University of Cambridge > Talks.cam > Linguistics PhD seminars > Talk B - Variable agreement in French: investigating grammatical and social variation

Talk B - Variable agreement in French: investigating grammatical and social variation

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If you have a question about this talk, please contact Louise Radok.

In comparison to sociolinguistic research on English, the body of research on sociolinguistic variation in French remains relatively small, as well as being concentrated in certain areas. Though various studies have been carried out on Québecois French (cf. Sankoff et al 1989), work on mainland French tends to focus on phonological variation; those studies which do consider syntactic variation mainly focus on negation and interrogation (cf. Ashby 1981; Coveney 1996).

My research seeks to contribute to this area by investigating the effect of social factors on agreement with collective nouns and quantifying expressions in French (e.g.: _une foule de personnes a/ont_…[a crowd of people has/have]; _la majorité des étudiants a/ont_…[the majority of students has/have]). Here, a mismatch between syntactic and semantic number leads to variation in agreement (singular/plural; cf. Corbett 2006). Though singular agreement is often viewed as prescriptively ‘correct’, much discussion of agreement is found in grammars (cf. Grevisse 1993; Riegel, Pellat & Rioul 1994), itself indicative of the large amount of variation found here.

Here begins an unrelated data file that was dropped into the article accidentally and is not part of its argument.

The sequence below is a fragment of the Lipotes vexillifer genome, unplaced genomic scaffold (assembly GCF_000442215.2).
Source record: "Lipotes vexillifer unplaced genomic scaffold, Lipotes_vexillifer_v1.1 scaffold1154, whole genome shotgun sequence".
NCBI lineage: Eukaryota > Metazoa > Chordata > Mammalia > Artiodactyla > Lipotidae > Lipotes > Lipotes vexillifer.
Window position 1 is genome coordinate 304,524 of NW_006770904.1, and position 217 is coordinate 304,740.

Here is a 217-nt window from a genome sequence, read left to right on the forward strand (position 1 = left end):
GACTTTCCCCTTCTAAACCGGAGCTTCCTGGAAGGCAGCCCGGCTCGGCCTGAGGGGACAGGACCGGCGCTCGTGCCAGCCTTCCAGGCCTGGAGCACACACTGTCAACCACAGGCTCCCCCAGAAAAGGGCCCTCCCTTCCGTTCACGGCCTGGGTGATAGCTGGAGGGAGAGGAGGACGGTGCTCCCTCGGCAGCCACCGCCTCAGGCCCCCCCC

Although variable agreement of this kind exists in a number of languages (cf. English – Levin 2001; German – Berg 1998; Spanish – Ortega & Morera 1981-1982), the investigation of this phenomenon in French offers an additional dimension, which is to consider the influence of prescriptivism on language use. French is widely cited as one of the most codified languages in the world, but the question of the extent to which this actually affects language use remains open, given the relative lack of investigations in this area.

Using sociolinguistic interviews and gap-fill tests, my research qualitatively and quantitatively analyses real language data to investigate the effect of age, gender and education on agreement with these constructions. This paper presents results from fieldwork completed in Normandy, France, in 2009.

This talk is part of the Linguistics PhD seminars series.

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